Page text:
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US nuclear weapons are now being held as ‘essentially Erdogan’s hostages’ in Turkey: report

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When President Donald Trump pulled American troops out of northern Syria, virtually giving Turkey’s President Recep Tayyip Erdogan the green light to attack the region’s Kurds, he likely didn’t anticipate a key factor that might get caught in the crossfire: control of U.S. nuclear weapons.

Erdogan’s forces have been raining down terror on the Kurds, long considered to be key U.S. allies in the fight against ISIS, exactly the horrifying scenario that critics of Trump’s move predicted. Turkey even fired on an outpost of U.S. special operation forces. It’s a fraught scenario for the United States to find itself in, made all the more dangerous by the fact that Turkey, itself a NATO ally, is home to an estimated 50 American nuclear weapons. The New York Times reported:

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And over the weekend, State and Energy Department officials were quietly reviewing plans for evacuating roughly 50 tactical nuclear weapons that the United States had long stored, under American control, at Incirlik Air Base in Turkey, about 250 miles from the Syrian border, according to two American officials.

Those weapons, one senior official said, were now essentially Erdogan’s hostages. To fly them out of Incirlik would be to mark the de facto end of the Turkish-American alliance. To keep them there, though, is to perpetuate a nuclear vulnerability that should have been eliminated years ago.

“I think this is a first — a country with U.S. nuclear weapons stationed in it literally firing artillery at US forces,” Jeffrey Lewis of the James Martin Center for Nonproliferation Studies wrote last week.

The fact that American nuclear weapons have been housed in a country with an increasingly authoritarian leader like Erdogan would be concerning enough. The calamity now playing out before the world shows exactly why this state of affairs can suddenly veer toward disaster and should have been ended years ago.

The Times noted, too, that Erdogan recently expressed the desire for his regime to obtain nuclear weapons of its own, despite international rule limiting proliferation.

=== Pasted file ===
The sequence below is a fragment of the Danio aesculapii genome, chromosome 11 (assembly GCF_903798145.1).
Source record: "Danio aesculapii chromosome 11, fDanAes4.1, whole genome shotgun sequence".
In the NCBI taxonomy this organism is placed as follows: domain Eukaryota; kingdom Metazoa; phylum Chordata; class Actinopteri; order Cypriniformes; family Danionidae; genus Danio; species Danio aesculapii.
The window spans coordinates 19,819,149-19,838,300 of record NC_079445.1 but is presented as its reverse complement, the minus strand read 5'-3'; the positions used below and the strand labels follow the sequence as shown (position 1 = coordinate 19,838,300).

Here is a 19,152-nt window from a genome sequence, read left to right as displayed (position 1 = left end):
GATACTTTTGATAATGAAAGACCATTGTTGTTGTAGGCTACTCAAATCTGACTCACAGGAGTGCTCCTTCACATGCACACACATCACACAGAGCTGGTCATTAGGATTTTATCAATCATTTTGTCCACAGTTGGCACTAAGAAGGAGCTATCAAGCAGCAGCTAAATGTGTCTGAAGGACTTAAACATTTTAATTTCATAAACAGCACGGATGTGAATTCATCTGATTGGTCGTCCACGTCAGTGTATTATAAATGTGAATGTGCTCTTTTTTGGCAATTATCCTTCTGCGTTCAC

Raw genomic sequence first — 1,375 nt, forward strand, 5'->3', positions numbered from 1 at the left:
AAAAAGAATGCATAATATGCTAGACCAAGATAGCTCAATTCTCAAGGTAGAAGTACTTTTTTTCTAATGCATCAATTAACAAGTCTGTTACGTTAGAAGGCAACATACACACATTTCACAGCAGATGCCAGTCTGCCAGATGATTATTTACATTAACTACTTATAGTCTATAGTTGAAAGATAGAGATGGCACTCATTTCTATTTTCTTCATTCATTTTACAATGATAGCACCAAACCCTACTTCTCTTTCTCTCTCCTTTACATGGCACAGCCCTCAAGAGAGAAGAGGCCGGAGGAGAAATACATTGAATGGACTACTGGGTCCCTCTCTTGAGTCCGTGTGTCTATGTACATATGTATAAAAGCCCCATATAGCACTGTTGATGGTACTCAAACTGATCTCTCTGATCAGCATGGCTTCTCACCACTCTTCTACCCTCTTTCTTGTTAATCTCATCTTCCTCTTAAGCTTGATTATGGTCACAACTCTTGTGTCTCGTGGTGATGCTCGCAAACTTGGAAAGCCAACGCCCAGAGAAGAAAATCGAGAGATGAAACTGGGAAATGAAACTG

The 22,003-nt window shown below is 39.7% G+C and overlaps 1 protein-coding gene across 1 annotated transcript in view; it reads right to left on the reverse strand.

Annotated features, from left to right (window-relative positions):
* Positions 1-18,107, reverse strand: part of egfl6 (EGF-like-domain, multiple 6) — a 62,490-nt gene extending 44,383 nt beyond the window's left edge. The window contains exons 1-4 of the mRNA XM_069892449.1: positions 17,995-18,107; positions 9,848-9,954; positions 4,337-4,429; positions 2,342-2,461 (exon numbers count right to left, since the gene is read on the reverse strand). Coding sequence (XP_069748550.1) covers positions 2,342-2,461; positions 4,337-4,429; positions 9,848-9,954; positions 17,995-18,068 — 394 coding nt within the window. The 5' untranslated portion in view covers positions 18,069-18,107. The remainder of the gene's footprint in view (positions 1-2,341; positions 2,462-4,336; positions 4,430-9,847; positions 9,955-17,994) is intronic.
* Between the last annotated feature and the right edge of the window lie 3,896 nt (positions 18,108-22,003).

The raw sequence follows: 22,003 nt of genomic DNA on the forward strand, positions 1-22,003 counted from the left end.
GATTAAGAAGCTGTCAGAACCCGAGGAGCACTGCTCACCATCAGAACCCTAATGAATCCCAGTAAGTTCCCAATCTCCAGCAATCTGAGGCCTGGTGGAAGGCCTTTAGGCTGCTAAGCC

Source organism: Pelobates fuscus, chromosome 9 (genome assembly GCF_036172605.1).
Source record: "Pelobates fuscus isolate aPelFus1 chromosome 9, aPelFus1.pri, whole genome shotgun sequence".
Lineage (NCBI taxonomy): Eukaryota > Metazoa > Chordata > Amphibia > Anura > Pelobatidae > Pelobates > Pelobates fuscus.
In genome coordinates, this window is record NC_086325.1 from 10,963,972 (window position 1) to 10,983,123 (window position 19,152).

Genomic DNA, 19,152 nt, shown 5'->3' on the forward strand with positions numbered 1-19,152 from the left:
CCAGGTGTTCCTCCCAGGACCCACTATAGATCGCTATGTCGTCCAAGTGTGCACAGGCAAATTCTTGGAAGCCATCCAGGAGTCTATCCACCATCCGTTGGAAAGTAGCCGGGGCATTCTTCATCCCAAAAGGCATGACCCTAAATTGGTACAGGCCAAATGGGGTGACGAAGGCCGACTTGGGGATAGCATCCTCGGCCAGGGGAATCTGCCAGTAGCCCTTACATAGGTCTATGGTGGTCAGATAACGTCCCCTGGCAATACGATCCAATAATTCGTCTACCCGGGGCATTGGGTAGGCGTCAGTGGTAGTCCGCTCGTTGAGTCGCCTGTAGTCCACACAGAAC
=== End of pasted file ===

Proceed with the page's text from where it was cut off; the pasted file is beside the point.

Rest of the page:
But the current mess was triggered, in part, by a phone call Trump had with Erdogan just over a week ago, leading to his announcement of the withdrawal of U.S. troops. Trump has claimed that this decision was in line with his promise to avoid and cease the United States’ “endless wars,” but it seems to have triggered a new terrifying conflict of its own. And at the same time, Trump has authorized sending thousands of troops to protect Saudi Arabia, far outnumbering the minimal force that had been held in northern Syria.

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DOJ puts out bizarre late-night statement: AG Bill Barr ‘has no plans to resign’

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The Department of Justice put out a statement Tuesday evening denying that Attorney General Bill Barr would be resigning from office.

Kerri Kupec, the director of communications and public affairs at DOJ, issued the statement at 10:28 p.m. in Washington, DC.

"Addressing Beltway rumors: The Attorney General has no plans to resign," Kupec announced.

The denial came after a Washington Post report that Barr was considering quitting if Trump continues to tweet about active investigations.

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2020 Election

‘She’s your damn senator’: Emerson College blasted for leaving Elizabeth Warren out of 2020 poll

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Emerson College was blasted for leaving their own senator out of head-to-head matchups in their latest nationwide poll.

The poll showed four candidates with double-digit support. Sen. Bernie Sanders (I-VT) measured at 29%, former Vice President Joe Biden was at 22%, former NYC Mayor Mike Bloomberg was at 14% and Sen. Elizabeth Warren (D-MA) came in at 12%.

But the poll did not even test Warren in head-to-head matchups with Trump.

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Amy Klobuchar shredded for trying to relate to union audience by saying her ‘name in Spanish class was Elena’

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Sen. Amy Klobuchar (D-MN) met with Culinary Union members in Las Vegas, Nevada Tuesday night during the CNN town hall for her opponents. The Culinary Union is made up of the over 60,000 hotel housekeepers, bartenders, restaurant and casino workers, and others who make up the backbone of the entire city. Many members are Spanish-speaking and people of color, yet it was still puzzling why Klobuchar began her speech with a bizarre anecdote.

According to Culinary members and reporters present, she began by saying, "My name is Amy, but when I was in fourth grade Spanish they gave me the name Elena."

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